A Final Thought

Schools Are Still Changing

I was fortunate last month to have a chance to visit with Ruth Weintraub, a key employee of Educational Facilities Laboratories (EFL). She was responsible for writing and editing many of EFL’s books, pamphlets and planning guides.

What, you’ve never heard of Educational Facilities Laboratories? If you are younger than 50, that’s entirely possible, even though you may have been involved with designing or using educational facilities most of your life.

For those who do not know, EFL pioneered and supported most of the innovations in school facilities and design that are currently in place, still being debated or finally being implemented today. Not everything EFL suggested worked. Open Schools, EFL’s most famous idea, were tried and did not always work (usually because the staff had not been properly trained in how to use them), but recently, they have been coming back and are being discussed because they provide excellent space for today’s technology-driven educational programs.

But that’s getting ahead of the story, a story in which I played a small role. I met Dr. Harold Gores, EFL’s founder and president, when he was superintendent of schools in Newton, Mass. I had gone to see him because I was editing School Management magazine, and we had heard that he was doing some very innovative things in Newton, including team teaching, differentiated staffing and more.

On Gores’ desk that day was a letter from the Ford Foundation asking him to head a new foundation called Educational Facilities Laboratories (EFL). The challenge was to stimulate and encourage changes in school programs and design. EFL would provide funds to encourage architects and others to experiment, try different ideas and would then publish books and pamphlets presenting the best solutions.

That’s where my small role came in. Because writing, editing and publishing took time, Gores asked us to become the vehicle for quickly getting ideas out for discussion. We even started a special section, “Experiments in Education,” that reported some of the innovations that were beginning to take place.

What were some of the ideas that EFL sponsored? Here are a few that may seem obvious to planners now, but were significant challenges and/or advances 40 and 50 years ago.

Air conditioning — at the time, few school districts outside the Deep South even considered using air conditioning. After all, schools are closed in the summer, so who needs it? Air conditioning is assumed in any educational building designed today, no matter where it is located. EFL made that happen.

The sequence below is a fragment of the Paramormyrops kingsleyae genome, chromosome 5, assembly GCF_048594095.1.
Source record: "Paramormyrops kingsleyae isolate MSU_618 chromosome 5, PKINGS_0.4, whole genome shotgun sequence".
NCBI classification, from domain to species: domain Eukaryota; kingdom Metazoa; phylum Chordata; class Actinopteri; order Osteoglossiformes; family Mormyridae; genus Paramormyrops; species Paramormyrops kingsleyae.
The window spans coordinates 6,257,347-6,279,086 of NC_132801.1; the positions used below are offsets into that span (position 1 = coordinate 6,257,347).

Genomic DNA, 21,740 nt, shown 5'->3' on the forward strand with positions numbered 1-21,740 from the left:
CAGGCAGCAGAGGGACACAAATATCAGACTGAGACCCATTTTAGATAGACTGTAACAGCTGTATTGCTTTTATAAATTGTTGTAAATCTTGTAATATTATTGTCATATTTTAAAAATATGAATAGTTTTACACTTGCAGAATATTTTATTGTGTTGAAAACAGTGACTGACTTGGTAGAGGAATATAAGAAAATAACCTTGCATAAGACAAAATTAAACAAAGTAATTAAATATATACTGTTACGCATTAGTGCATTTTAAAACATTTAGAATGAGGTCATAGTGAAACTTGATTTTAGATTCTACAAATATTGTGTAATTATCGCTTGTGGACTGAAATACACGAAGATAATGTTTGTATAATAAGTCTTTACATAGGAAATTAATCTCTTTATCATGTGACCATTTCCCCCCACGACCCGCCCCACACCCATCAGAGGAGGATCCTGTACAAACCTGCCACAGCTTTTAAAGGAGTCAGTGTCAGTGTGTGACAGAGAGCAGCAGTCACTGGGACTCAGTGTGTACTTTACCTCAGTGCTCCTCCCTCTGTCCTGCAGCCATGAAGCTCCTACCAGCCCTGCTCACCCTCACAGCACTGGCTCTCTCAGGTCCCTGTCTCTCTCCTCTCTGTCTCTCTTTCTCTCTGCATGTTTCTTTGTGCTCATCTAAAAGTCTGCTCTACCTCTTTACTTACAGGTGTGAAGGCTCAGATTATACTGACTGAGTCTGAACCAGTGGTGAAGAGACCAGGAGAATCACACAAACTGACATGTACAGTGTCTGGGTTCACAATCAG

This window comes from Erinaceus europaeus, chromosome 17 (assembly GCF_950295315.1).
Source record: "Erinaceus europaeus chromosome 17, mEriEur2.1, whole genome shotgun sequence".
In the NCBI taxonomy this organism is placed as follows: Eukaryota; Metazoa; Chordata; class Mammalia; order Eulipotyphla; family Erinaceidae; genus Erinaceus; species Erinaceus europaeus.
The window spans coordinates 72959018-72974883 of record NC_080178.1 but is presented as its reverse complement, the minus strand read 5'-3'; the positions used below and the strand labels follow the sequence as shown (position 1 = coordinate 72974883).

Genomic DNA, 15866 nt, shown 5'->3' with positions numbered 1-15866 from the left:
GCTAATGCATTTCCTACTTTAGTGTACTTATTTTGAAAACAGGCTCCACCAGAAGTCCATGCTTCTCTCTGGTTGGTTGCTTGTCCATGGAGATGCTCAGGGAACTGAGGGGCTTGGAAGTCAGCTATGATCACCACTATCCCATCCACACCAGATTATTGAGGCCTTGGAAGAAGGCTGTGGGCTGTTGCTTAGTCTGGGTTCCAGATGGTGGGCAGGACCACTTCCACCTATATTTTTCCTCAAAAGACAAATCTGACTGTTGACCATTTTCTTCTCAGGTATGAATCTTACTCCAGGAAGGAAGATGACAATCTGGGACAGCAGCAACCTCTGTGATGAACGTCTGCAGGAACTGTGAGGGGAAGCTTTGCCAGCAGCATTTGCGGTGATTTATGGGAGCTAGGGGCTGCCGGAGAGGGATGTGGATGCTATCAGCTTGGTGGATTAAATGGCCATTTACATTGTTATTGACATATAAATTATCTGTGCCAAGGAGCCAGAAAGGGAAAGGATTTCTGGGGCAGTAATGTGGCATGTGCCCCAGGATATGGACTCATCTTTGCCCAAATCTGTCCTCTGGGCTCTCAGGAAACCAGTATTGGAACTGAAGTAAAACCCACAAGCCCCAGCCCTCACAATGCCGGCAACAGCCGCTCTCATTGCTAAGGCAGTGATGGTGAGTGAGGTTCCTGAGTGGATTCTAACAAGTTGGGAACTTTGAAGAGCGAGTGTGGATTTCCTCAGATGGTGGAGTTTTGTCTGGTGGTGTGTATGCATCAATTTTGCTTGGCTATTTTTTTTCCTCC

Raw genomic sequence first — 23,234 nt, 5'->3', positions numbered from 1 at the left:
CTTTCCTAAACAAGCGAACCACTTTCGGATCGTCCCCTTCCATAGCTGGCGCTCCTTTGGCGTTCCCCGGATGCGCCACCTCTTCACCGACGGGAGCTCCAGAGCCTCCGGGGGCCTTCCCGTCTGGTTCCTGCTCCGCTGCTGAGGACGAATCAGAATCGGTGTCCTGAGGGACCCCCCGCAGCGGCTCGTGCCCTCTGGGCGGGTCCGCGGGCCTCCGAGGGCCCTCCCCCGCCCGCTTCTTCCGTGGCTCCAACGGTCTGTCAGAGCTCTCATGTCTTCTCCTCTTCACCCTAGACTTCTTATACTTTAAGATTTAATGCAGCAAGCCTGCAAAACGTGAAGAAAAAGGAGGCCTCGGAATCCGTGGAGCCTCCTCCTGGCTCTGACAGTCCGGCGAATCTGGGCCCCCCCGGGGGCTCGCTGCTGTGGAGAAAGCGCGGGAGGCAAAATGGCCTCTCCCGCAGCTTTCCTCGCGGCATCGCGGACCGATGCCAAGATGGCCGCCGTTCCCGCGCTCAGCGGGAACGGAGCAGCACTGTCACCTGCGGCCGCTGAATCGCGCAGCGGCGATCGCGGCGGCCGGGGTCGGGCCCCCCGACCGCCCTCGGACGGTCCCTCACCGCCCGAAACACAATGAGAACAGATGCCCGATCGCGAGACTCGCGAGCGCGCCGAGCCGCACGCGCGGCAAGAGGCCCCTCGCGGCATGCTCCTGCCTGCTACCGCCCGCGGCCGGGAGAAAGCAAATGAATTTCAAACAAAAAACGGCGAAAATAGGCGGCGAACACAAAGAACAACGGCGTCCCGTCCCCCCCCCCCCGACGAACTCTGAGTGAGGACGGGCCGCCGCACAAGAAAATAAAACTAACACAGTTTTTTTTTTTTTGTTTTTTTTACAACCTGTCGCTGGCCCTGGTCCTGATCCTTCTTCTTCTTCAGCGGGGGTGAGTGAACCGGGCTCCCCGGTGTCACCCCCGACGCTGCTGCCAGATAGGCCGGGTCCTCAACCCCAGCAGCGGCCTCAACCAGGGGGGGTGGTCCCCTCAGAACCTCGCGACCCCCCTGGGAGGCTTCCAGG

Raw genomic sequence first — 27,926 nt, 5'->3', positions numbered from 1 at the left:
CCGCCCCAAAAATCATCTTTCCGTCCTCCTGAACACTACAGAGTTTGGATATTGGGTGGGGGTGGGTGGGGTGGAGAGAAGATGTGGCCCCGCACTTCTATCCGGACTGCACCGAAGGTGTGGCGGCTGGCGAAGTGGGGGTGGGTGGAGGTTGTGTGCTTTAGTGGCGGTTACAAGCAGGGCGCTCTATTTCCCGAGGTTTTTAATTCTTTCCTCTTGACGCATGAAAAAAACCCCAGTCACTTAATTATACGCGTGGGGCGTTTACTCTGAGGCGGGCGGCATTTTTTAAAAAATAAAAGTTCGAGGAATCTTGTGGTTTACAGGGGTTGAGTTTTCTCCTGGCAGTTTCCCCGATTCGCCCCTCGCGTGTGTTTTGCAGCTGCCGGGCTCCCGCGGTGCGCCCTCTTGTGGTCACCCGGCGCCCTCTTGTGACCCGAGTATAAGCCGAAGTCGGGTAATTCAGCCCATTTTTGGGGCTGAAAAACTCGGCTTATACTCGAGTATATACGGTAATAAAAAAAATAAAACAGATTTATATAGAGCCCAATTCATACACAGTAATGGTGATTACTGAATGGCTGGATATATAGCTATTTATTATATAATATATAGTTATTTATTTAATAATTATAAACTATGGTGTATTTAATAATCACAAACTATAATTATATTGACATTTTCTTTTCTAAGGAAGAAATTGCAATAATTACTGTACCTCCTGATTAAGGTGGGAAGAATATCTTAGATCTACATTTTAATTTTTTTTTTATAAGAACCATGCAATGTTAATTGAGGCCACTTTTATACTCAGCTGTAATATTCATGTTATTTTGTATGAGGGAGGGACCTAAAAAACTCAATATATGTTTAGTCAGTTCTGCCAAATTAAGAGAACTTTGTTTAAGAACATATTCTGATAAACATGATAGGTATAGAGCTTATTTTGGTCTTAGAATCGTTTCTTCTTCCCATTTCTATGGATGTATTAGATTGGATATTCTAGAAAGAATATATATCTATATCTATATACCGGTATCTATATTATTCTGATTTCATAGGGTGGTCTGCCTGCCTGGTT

Carpeting as a means to make schools quieter and warmer was an EFL idea. There were even (and may still be) carpeted school cafeterias, though custodians did not always like the idea.

Different Classroom arrangement — Why should all rooms be the same size and be lined up along single or double-loaded corridors? EFL encouraged architects to experiment with different shapes and different arrangements of classrooms that more closely supported the educational program. (Unfortunately we still see schools being built with classroom after classroom lined up along long corridors.)

Open space, open schools, open classrooms were all attempts to “get the building out of the way of the educational program.” A key problem was finding a way to create divisible space using sliding doors or other kinds of sound barriers. One experiment involved a lead curtain that could be lowered or raised. The curtain weighed hundreds of pounds and walking under it was daunting. Fortunately, that idea was discarded and better, more manageable dividers were created including movable furniture that could cut sight-lines and reduce noise and distractions.

EFL was responsible for supporting the School Construction System Development (SCSD), a project that brought manufacturers together to produce components like windows, air conditioning units, flooring, furniture, chalkboards and more that could be put together in a variety of ways by different architects, but all worked and fit together on a single grid. School districts saved millions of dollars by using these compatible pieces.

The use of audio-visual products (the technology of the day), specialized facilities for early childhood, and construction methodology that got buildings up faster at a lower price were other ideas that EFL started, encouraged and promoted.

EFL was successful in the 1960s and ‘70s because schools and school programs were rapidly changing to meet the new needs of the Post-War era. Schools are changing rapidly now, too, and there is a need for redesign to meet new challenges. There are a few architects, planners and school administrators out there that are working to provide new kinds of flexible space. What we need now, is a non-governmental foundation to support the kind of exploration EFL funded so many years ago.

This article originally appeared in the August 2014 issue of School Planning & Management.

About the Author

Paul Abramson is education industry analyst for SP&M and president of Stanton Leggett & Associates, an educational facilities consulting firm based in Mamaroneck, N.Y. He was named CEPFI’s 2008 "Planner of the Year." He can be reached at intelled@aol.com.

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